We sold our 3/2 older starter home (- not a fashionable kind of home at that moment) in the middle of the real-estate crash and made a profit, even after agent's commission. I'll share the inexpensive ideas that sold our home successfully, if you also have a starter home that's older. It's all about clean, clean, clean and camouflage. I'll break it into sections so won't be overly long.
TOP IDEA - DO THIS: We also rented the storage unit - an indoor one without concern for mold or mice ruining paperwork or upholstery. Best idea for having house uncluttered.
SECOND BEST IDEA: I looked at Pottery Barn catalogs and copied the basic ideas of the looks and neutral color schemes with "pop" only in accessories. Inexpensive changes in each room. You may or may not like Pottery Barn but their "rooms" always look fresh without being stark or cold: It's buyer-safe. Remove clutter just as catalog rooms have removed it.
Problems: Starter house. We weren't going to get a fortune for it from young buyers, but could profit if we did it right. Already had tan floor, but had white countertops and we needed to underplay them or to make them work somehow for a starter family to like kitchen, even if one day the buyers hoped to replace countertops. So I sort of "inspired" that idea by buying a new little granite-topped island/cart that worked as our trump card. yours might be some other touch that can imply upscale but won't cost you a fortune.
1. We had unfashionable type of wood cabinets in the kitchen. This was not going to work for picky young buyers who watch too much HGTV. We painted cabinets black. (Cost - the paint). The backside of our dishwasher panel was black, so we flipped it over. (no cost - just luck).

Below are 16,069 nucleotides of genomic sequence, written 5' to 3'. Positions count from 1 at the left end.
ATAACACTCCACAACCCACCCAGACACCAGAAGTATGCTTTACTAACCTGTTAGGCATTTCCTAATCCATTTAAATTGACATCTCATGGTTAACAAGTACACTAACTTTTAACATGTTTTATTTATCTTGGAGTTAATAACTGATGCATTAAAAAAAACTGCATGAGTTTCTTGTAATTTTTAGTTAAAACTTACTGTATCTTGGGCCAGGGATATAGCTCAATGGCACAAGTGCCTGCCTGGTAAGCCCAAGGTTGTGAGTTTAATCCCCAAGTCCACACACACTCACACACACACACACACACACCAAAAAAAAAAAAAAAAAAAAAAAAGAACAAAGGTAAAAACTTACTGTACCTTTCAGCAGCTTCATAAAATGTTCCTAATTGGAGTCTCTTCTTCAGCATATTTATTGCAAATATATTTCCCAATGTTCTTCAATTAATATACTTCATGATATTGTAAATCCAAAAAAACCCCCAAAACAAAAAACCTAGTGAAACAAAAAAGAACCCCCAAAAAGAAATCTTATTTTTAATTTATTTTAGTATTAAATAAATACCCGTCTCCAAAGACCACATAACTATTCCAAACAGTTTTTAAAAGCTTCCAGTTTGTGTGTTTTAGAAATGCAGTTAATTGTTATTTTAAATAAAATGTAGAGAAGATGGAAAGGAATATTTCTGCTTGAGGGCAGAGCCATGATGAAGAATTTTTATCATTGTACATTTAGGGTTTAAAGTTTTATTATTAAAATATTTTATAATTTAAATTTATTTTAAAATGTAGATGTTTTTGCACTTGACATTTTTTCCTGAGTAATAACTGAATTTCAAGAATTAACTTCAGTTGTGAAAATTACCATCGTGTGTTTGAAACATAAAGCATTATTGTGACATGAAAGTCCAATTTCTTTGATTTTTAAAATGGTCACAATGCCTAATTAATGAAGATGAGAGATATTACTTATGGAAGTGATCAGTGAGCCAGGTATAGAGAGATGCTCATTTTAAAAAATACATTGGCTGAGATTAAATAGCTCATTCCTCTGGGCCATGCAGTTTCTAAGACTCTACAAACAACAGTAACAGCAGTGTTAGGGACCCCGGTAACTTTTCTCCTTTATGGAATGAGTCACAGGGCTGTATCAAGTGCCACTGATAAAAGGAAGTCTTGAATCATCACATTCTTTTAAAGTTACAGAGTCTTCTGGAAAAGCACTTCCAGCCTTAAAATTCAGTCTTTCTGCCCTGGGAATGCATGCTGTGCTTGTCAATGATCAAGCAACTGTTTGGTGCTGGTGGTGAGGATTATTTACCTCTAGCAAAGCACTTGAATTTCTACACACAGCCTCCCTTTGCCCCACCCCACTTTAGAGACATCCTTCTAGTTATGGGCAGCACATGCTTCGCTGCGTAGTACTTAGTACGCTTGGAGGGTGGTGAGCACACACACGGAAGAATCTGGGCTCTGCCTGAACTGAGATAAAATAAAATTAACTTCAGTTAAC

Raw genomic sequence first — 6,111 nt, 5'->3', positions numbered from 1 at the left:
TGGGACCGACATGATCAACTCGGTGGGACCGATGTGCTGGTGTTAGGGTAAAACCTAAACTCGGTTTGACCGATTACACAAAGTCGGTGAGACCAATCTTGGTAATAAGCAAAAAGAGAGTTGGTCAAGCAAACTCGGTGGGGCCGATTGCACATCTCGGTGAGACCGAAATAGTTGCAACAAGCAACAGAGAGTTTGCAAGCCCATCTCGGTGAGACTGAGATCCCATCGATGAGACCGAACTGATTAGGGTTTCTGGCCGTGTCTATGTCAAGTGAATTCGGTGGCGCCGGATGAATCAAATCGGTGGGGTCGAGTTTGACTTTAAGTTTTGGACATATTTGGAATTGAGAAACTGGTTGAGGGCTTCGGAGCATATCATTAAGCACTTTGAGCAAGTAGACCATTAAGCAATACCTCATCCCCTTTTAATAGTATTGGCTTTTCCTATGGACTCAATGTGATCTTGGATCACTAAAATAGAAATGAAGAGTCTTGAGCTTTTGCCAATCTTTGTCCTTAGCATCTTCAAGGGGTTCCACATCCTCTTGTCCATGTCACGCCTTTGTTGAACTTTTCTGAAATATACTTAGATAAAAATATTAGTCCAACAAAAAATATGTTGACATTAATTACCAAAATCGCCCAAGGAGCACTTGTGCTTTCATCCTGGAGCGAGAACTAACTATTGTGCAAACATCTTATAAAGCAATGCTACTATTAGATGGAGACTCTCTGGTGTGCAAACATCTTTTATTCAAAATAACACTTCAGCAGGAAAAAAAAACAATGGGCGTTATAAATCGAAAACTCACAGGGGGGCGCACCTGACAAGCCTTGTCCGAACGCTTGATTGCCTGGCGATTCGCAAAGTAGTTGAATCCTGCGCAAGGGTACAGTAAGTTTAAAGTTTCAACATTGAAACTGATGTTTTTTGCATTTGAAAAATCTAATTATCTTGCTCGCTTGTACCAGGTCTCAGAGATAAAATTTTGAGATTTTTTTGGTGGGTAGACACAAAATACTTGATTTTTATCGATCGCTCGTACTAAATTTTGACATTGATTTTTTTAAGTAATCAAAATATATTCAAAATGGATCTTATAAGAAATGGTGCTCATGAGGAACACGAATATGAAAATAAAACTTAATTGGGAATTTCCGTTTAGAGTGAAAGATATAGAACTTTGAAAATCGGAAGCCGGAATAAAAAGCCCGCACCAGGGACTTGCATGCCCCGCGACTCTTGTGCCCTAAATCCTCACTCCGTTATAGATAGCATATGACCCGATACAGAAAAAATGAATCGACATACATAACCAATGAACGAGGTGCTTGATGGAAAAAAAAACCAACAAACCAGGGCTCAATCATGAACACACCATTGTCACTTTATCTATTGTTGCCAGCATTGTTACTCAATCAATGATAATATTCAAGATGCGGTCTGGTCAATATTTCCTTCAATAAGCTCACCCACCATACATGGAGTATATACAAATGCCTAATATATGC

TIP FOR ALL : Don't jam a lot of groceries and cookware in the cabinets or in pantry. New dishtowels or bleached old ones - stain-free - are the way to go. No nasty sponges in sink area. Go pioneer for a while with a few pots, pans, coffeemaker and go light on groceries - no stocking up.
2. Changed cabinet hardware from copper to a chrome/silvery style. (Cost - under $30 for us since we found the hardware at the Habitat for Humanity resell store. A friend used spray-paint for metal to change hers for almost nothing.)
2. I purchased that small kitchen island/cart on wheels that had a top of black, tan and white granite. The granite pattern tied in the tan floor, white walls/countertops and black cabinets in kitchen. Why it worked: House lookers walked into our kitchen and saw granite as first impression - seemed new and remodeled when it wasn't. Amazing what that little island did for us. ( A little cart, really, and was $80 several years ago. Buyer wanted it, so it ultimately cost us nothing when added to buyer stipulations at the end.)
3. CHEAPER IDEA: We used leftover paint to paint the legs of a modest wooden kitchen table and to paint three inexpensive kitchen chairs black to match the black cabinets. The black legs and black chairs tied in with granite island, since it was an eat-in kitchen. We used three chairs only. Pulled round table to the wall in front of the window of eat-in kitch to make kitchen seem larger with more walking room. (Cost - zero. profit - $100. The buyers wanted the table and chairs since they matched rest of decor.)
3. Added chair cushions and a table runner in a fabric pattern to tie in the same colors of black, white and tan Walls were white, so weirdly, the room seemed more bright with the black cabinets than it did before. (Cost - kitchen chair cushions are about $12 each, runner was $15. We left them in kitchen to be nice to buyers - a gift.)
3. Over the kitchen table, we hung a wrought-iron light that had a little chrome highlights in the black iron to tie-in with cabinet hardware. (Cost - $60).